Many of you are probably making your holiday gift lists, and checking them twice, and I’m guessing that some of my smarty-pants readers are interested in gifting (or being gifted) some of this year’s best new titles, in both fiction and non-fiction.  Well, here’s a funny coinky-dink, courtesy of reader Kathie who tipped me off last month:  all of the very best books this year were written by men!  It isn’t just the STEM fields anymore, girls–apparently, we are clearly inferior at every professional and artistic endeavor:

  • In “Why Weren’t Any Women Writers Invited to Publishers Weekly’s Weenie Roast?” The Green Lantern Press writes, “Publishers Weekly recently announced their Best Books Of 2009 list. Of their top ten, chosen by editorial staff, no books written by women were included. Quoted in The Huffington Post, PW confidently admitted that they’re “not the most politically correct” choices. This statement comes in a year in which new books appeared by writers such as Lorrie Moore, Margaret Atwood, Alice Munro, Mavis Gallant, Rita Dove, Heather McHugh and Alicia Ostriker.”  (Who??)
  • Publishers Weekly explained, “We ignored gender and genre and who had the buzz. We gave fair chance to the “big” books of the year, but made them stand on their own two feet. It disturbed us when we were done that our list was all male.”  But–we didn’t give it a second thought, beyond this odd acknowledgement of the bias of our list!  (Which implies somehow that in years before, when “gender and and genre” were not ignored, the ladies were the beneficiaries of some kind of literary affirmative action.)  Boys rule, girls drool!  Let’s take a closer look at that top 10 list, shall we? Continue Reading »


November 30th 2009
To blog, or not to blog? That’s the question.

Posted under jobs & publication

hamletskullTenured Radical had a provocative post last week about blogging before tenure.  (I suppose we could extend this to include before employment, for all of you graduate student and adjunct bloggers out there.)  She writes:

3. Do you think that blogs should be considered, in any respect, when a professor has yet to attain tenure?

Since the discipline in which I hold tenure (history) has barely dealt with electronic publishing at all as part of the promotion process, and also has a mixed record on how it regards pre-tenure scholarship published to a trade audience, I would hope that we would not start having a conversation about blogs that was not preceded by one that addressed these other critical issues. But I should think that participation in group blogs that serve a field or a discipline should be taken into account as much as book reviews or encyclopedia entries, which everyone lists in endless, boring detail on their vitae as if they took more than a day to write.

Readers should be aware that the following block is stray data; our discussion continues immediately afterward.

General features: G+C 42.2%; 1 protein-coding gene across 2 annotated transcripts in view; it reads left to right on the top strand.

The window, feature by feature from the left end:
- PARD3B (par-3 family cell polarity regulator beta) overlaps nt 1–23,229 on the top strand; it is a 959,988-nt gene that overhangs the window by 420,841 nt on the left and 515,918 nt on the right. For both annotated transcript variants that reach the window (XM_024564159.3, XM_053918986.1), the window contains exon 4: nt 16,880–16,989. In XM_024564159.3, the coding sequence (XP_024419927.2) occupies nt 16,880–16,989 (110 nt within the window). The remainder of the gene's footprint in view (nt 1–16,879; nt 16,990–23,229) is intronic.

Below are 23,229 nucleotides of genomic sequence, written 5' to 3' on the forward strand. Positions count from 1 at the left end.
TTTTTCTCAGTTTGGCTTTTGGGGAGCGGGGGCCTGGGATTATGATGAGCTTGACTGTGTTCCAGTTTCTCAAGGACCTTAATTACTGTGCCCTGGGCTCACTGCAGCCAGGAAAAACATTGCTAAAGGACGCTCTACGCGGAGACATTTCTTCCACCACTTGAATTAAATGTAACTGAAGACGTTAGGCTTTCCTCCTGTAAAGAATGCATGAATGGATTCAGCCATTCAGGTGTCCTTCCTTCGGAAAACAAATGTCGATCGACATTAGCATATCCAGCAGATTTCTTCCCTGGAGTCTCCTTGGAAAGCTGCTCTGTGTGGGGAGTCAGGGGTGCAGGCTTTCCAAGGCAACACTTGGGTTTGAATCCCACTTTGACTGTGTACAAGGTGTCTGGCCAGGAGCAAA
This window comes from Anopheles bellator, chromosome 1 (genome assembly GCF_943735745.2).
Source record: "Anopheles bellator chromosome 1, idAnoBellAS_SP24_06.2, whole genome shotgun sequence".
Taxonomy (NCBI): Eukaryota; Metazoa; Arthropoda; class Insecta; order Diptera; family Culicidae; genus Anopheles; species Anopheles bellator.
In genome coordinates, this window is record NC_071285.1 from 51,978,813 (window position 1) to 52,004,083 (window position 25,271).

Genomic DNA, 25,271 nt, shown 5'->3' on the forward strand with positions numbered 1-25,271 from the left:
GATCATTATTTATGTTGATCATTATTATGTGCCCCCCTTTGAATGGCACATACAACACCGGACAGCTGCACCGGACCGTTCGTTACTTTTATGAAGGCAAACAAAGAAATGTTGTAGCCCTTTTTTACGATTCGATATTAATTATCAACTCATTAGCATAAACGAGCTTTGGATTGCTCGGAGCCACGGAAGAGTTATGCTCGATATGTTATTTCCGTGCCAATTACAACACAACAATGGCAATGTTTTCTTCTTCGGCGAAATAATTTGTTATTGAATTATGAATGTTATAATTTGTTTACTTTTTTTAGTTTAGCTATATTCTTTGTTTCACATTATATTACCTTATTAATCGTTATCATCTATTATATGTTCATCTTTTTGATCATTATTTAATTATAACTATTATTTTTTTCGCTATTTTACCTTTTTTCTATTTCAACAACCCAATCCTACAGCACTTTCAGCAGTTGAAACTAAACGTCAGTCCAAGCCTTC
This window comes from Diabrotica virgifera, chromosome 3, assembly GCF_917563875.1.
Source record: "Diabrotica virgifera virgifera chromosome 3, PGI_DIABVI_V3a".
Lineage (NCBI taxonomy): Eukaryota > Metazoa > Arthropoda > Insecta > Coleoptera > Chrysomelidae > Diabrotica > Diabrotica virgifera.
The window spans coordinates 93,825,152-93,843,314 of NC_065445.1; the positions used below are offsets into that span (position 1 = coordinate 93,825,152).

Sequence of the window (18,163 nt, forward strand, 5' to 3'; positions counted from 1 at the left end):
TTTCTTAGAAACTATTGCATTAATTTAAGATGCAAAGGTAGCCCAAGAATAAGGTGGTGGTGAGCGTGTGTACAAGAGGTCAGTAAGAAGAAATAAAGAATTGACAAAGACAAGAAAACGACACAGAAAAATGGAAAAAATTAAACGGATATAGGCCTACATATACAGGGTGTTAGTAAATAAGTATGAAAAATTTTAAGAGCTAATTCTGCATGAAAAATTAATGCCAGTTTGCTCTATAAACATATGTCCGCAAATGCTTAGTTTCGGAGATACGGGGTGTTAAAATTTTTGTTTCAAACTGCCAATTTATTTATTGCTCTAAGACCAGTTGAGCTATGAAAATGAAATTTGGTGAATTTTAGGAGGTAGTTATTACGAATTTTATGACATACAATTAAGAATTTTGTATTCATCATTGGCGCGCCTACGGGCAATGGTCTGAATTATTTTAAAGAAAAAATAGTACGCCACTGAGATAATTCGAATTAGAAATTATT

Good point.  A former colleague of mine once called those things–book reviews and encyclopedia entries–”salad,” as in, you won’t get much credit for doing them, but you should do them to contribute to the profession and, in years in which you don’t publish a prizewinning article or book, to show that you’re doing something.  Here’s where the whole question of peer review comes up, though–it strikes me that a group blog that focuses fundamentally on scholarship (like our pals at Religion in American History) could make a more than reasonable case for including their blogging in their scholarship.  This blog, on the other hand, isn’t going on my annual evaluation, although I publish from my position as “Historiann” and not (for example) as a parent (if I am one), pet owner, running enthusiast, NASCAR fan, or whatever.  (The reasons for this are explained in more detail here and here, with help from my old friend GayProf–it’s a personal preference, but realistically, blogging ain’t going to get me my final promotion, so why bother?) 

Here’s where la Radical gets more spicy: Continue Reading »


September 30th 2009
In other diversity news: The New Yorker still safe for pale males

Posted under American history & art & Gender & publication & unhappy endings & wankers & women's history

newyorkercoverNancy Franklin, in her review of Jay Leno’s new TV show in the current issue of The New Yorker, writes:

In other diversity news, Leno’s and the rest of the nighttime comedy shows are bizarrely lacking in women writers.  Did a bomb go off and kill all the women comedy writers and leave the men standing?  The other night on the Emmy Awards broadcast, the names of the nominees for best writing on a comedy or variety series were read, and, out of eighty-one people, only seven were women.  Leno has no women writers on his show.  Neither does David Letterman, and neither does Conan O’Brien.  Come on.